Dianna Montfort, Ed.D. is a graduate of the UNE Doctor of Education program and was a presenter at last year’s inaugural CGPS Virtual Research and Scholarship Symposium. Here, she talks about her experience in the Ed.D. program as well as what it was like presenting at CGPS’s first Symposium in 2019.
I absolutely loved it. It was very eye-opening because it was the very first time that I had ever shared my research with other people outside of my cohort and workplace. To hear the feedback from some of the attendees was very beneficial to me.
The symposium would also be very beneficial for anyone who may not be sure how to get started with presenting their research because it compels you to look at your study from a different lens. It really encouraged me to seek out other opportunities to do more research and to explore other scholarly opportunities that may be on the horizon.
It really kept me connected to my research and had me reevaluate some of the things that I learned. I was able to step back and reexamine my research data and consider some of the findings, and also to think about my participants and where they are now.
The most encouraging aspect of the presentation for me was realizing that your research doesn’t stop. You never know when you’re going to pick it up again and revisit your findings or see how things have changed. Revisiting my research opened up a lot of questions for me and gave me the desire to do the study again. I got to consider what I would change, and what would I add.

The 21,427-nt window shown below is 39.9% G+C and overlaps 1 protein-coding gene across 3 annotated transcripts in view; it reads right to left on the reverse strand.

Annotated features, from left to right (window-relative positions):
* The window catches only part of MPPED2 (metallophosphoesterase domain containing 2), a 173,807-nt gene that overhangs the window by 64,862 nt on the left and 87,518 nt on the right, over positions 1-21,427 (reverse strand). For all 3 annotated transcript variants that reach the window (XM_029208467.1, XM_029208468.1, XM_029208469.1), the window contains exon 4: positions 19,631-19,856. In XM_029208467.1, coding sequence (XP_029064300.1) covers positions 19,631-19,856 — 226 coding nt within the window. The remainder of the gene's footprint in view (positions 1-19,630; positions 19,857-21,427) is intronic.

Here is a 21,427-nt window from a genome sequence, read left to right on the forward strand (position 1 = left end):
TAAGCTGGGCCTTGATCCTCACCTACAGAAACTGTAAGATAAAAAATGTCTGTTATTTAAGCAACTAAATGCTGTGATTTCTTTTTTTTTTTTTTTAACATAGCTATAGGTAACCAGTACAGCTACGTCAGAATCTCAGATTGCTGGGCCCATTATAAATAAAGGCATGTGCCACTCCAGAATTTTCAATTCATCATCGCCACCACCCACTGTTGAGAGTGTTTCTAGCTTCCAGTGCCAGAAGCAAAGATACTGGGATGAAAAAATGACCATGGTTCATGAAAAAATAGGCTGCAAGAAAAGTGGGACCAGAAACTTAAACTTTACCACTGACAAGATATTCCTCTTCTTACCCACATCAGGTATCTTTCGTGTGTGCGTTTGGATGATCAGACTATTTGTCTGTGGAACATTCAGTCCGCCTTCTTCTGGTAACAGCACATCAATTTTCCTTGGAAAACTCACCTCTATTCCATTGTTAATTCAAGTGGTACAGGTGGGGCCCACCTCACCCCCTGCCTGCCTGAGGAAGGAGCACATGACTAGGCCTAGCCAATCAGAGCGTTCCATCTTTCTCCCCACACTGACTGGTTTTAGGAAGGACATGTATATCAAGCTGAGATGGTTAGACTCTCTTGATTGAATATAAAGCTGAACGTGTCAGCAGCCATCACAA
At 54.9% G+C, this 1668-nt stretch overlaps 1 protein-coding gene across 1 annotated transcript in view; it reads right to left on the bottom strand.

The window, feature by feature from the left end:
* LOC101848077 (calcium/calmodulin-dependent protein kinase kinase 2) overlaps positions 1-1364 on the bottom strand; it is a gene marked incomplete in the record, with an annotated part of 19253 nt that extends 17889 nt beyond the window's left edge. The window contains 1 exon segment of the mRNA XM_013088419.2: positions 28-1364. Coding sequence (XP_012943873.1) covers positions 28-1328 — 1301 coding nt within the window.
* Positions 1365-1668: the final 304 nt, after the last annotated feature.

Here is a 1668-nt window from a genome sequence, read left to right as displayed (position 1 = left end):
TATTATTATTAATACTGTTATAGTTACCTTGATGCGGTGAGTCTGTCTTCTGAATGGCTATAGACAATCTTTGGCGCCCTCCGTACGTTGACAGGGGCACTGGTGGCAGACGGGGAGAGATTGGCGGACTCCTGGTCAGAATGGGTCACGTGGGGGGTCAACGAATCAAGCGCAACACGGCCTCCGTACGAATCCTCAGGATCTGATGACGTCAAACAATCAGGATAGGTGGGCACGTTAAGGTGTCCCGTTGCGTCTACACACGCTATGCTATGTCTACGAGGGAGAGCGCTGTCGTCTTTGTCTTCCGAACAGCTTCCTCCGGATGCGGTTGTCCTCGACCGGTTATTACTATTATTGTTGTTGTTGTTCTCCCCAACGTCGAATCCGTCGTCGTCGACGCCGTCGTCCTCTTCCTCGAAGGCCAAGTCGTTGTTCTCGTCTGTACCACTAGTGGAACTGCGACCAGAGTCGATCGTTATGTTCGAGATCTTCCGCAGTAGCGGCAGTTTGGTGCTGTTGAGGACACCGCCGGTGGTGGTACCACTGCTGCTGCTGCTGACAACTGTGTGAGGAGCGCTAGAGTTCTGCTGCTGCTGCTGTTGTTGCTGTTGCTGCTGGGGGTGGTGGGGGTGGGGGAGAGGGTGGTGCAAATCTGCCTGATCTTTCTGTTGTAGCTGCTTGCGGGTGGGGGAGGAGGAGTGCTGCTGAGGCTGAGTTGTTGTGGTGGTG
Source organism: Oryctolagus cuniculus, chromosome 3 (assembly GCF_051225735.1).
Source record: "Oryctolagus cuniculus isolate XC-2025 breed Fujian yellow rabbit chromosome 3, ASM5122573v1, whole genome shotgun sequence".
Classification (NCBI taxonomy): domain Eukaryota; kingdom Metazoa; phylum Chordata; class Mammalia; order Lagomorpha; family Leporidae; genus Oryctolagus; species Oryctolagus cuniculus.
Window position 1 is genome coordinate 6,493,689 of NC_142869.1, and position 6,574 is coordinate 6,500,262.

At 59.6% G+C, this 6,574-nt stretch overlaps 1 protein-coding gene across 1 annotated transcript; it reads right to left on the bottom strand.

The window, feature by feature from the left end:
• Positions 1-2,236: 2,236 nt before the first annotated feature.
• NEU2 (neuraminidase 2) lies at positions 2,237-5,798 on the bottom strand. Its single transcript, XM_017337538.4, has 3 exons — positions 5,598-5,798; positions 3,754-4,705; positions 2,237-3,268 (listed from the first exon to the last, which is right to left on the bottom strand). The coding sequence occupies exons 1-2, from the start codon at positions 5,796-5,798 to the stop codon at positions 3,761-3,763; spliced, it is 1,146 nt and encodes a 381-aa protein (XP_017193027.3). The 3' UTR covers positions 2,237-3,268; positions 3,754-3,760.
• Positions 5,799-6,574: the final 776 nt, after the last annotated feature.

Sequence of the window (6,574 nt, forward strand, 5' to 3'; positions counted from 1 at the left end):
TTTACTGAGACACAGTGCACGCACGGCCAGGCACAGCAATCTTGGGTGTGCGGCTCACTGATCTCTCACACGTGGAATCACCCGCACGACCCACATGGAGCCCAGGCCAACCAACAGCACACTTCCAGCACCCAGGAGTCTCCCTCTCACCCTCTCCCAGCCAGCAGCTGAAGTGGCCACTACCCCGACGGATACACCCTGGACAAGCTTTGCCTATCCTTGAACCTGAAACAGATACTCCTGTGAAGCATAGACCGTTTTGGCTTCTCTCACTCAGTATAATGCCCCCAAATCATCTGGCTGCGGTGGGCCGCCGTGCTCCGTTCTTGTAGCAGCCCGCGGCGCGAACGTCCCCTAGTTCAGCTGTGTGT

The virtual symposium really had me thinking about my research through a different lens. I found it to be a fantastic opportunity for growth.
Originally from Indianapolis, I attended Indiana State University where I received both my bachelor’s as well as my master’s degrees. During that time I was your traditional student, not entirely sure of my direction, except that I always knew I wanted to get a doctorate degree. After much exploration of my options and a few years of career experience in the field of higher education, I knew I wanted to get an Ed.D.
I knew I needed to find a program that would value me as an individual and also see the potential that I had. I narrowed my search to a select few, and chose UNE. I was attracted to the fact that UNE is a reputable university with strong on-ground programs, but has a 100% online Ed.D. program with no residency requirements – so I could tailor the program to fit my life and my needs.
I really have grown since going through the program. I’ve matured as a professional, and the program has encouraged me to develop my own values within the work that I do best.
I felt like I was part of a community, and I felt like I had support. The faculty were very open and very honest about what they were looking for in your work and your writing, and I found the feedback from the other students to be very valuable. My work was evaluated from different points of view, different levels of education, and different experience levels – and I was able to grab ahold of all of that at the same time.
It made for a rich experience for me personally, and I found that the UNE program was beneficial to me because I was able to learn from a diverse set of people – some of whom had been in the education industry for a lot longer than I had.
And then graduation was a culminating event. I got to actually meet the people that I’d been working with, face-to-face. We had met via Skype and text of course, but at graduation when we met in person I felt like I really knew every person that I had come in contact with – both fellow students and instructors.